The IBM Jeopardy Challenge ended as expected with IBM’s supercomputer ,Watson, comfortably defeating its human rivals , Ken Jennings and Brad Rutter. However , the final day of competition more enjoyable as Ken and Brad managed to buzz in a bit more often than they had the previous day . Both at the beginning and at the end of the session, Watson dominated the proceedings buzzing in and answering almost every question but in the middle part Ken ,in particular, managed to score heavily. In fact, for much of the session , Ken was actually leading Watson thanks to a Daily Double wager in which he doubled his winnings .
As I remarked in an earlier post, the odds were stacked against the two humans because their response time could not possibly match that of the computer’s. Their only chance was to keep close and hope that Watson guessed wrong on Final Jeopardy while they themselves guessed right and doubled their winnings . They gave it a shot but Watson blitzed them early and late and everyone got the Final Jeopardy question right . With its sizeable first round lead , Watson was almost guaranteed to win ; it would have taken a miracle for Ken or Brad to overtake it . It didn’t happen .
There is still one question in my mind about this Jeopardy Championship . What would have happened if the three competitors had entered the Final Jeopardy Round within striking distance of one another ? Would Watson’s programming have allowed it to make the correct bet to keep ahead of its rivals ? There are many variables that impact on the amount of the bet ( the category of the question , knowledge of competitor’s strengths and weaknesses , the amounts they would be likely to bet etc.) . Watson , as far as I know , is only programmed to respond to Alex Trebek and would not be aware of what its two rivals were doing . As we saw yesterday and again today, Watson was erratic when it came to deciding the amount of the Final Jeopardy wager and might have given its rivals a chance to pip it at the post if the race had been close. It wasn’t and Watson won handily.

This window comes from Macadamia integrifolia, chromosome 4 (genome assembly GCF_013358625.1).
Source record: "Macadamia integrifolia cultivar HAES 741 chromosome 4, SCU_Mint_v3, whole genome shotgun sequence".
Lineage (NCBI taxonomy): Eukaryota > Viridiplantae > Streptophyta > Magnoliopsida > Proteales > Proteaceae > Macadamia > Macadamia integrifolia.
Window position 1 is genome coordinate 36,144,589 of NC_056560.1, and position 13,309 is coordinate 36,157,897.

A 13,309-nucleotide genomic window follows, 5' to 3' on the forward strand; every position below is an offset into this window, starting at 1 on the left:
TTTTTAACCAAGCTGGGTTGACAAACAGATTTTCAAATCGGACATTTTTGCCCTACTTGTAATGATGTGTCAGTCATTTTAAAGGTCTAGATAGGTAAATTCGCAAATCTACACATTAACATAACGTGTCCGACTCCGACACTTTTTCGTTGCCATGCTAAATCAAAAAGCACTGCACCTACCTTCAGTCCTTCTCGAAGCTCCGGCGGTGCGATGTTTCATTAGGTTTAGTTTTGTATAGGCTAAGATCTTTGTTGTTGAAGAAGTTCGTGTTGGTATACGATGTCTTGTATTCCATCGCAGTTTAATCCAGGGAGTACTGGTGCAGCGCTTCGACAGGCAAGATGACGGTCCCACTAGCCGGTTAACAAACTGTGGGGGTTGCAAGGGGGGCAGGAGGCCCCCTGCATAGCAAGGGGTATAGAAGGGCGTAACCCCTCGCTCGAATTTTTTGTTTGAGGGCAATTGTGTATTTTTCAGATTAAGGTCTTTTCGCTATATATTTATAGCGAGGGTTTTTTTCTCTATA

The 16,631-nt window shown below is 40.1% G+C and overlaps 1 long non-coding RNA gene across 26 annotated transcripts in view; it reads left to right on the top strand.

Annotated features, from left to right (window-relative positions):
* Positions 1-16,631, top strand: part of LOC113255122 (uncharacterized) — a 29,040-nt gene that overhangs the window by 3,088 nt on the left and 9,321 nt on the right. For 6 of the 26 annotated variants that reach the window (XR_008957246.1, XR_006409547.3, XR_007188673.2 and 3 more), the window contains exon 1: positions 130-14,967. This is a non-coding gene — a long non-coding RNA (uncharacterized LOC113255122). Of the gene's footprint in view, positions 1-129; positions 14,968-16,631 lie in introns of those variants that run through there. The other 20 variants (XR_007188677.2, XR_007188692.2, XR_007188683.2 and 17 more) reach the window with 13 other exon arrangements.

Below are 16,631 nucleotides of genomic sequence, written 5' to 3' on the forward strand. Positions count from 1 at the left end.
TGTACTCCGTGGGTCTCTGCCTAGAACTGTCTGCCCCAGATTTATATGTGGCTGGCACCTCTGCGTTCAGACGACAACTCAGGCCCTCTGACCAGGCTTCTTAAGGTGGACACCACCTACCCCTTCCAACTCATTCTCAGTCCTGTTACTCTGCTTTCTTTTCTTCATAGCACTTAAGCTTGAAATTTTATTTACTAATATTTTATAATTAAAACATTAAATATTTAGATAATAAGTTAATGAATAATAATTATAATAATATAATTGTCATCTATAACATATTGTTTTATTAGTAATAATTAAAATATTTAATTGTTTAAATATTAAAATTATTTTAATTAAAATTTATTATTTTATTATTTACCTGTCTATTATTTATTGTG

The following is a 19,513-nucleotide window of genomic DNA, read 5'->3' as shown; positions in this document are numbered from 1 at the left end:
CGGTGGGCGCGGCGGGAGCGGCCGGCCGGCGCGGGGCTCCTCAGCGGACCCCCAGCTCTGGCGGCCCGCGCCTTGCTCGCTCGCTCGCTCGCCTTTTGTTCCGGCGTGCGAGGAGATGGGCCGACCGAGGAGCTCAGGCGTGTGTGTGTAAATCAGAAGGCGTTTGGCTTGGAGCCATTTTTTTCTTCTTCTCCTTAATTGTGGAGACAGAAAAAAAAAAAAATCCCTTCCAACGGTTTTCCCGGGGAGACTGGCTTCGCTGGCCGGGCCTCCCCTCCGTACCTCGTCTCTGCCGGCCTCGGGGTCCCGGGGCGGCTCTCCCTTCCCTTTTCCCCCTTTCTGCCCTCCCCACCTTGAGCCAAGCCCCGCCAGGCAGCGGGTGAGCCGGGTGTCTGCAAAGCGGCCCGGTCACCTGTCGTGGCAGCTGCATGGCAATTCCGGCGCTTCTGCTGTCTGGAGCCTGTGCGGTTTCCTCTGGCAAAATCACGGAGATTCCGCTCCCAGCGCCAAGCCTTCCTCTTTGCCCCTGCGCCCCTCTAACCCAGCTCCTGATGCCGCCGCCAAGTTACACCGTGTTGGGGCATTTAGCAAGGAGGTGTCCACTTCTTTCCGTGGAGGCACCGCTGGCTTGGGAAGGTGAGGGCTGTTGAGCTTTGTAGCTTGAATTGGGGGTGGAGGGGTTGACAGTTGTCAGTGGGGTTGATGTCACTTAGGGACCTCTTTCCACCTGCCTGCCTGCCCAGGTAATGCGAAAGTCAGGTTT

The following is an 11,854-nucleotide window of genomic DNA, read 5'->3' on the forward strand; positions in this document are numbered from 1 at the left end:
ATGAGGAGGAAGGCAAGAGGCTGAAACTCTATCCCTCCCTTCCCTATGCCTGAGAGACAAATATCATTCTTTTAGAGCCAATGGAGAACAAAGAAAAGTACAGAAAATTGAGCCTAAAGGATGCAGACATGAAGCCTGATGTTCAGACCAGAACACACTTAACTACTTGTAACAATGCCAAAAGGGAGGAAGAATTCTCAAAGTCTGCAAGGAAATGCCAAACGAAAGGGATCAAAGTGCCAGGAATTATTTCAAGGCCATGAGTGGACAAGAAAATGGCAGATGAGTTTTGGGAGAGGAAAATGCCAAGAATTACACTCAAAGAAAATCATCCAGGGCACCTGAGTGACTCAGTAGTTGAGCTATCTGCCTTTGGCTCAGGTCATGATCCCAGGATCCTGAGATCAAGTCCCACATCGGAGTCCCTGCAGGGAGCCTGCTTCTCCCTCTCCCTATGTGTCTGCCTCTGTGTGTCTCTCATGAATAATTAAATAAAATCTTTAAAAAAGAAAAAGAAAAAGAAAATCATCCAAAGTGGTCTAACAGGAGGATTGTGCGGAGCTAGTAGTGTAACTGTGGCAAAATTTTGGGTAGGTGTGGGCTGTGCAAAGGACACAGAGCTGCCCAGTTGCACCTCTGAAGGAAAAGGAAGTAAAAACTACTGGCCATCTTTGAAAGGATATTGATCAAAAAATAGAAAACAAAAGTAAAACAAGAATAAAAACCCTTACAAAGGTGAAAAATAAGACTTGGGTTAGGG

In a sense , though , there were no losers. Watson won the Challenge, and IBM won because of the enormous publicity generated by this match .The contest stimulated great interest in the commercial applications of the program and could lead to important breakthroughs in many fields. Ken Jennings and Brad Rutter were also winners merely because they were competitive when matched up against a computer that occupies an entire room. Three worthwhile charities won because they benefited to the tune of a million and a half dollars . And we humans can all feel good about the capabilities of our ( so much smaller) brains . We won too.
As Ken Jennings wrote on his Final Jeopardy answer , ” Hail the Computer overlord ” . Yes , but let us not forget it was humans who created Watson. Congratulations to all the winners .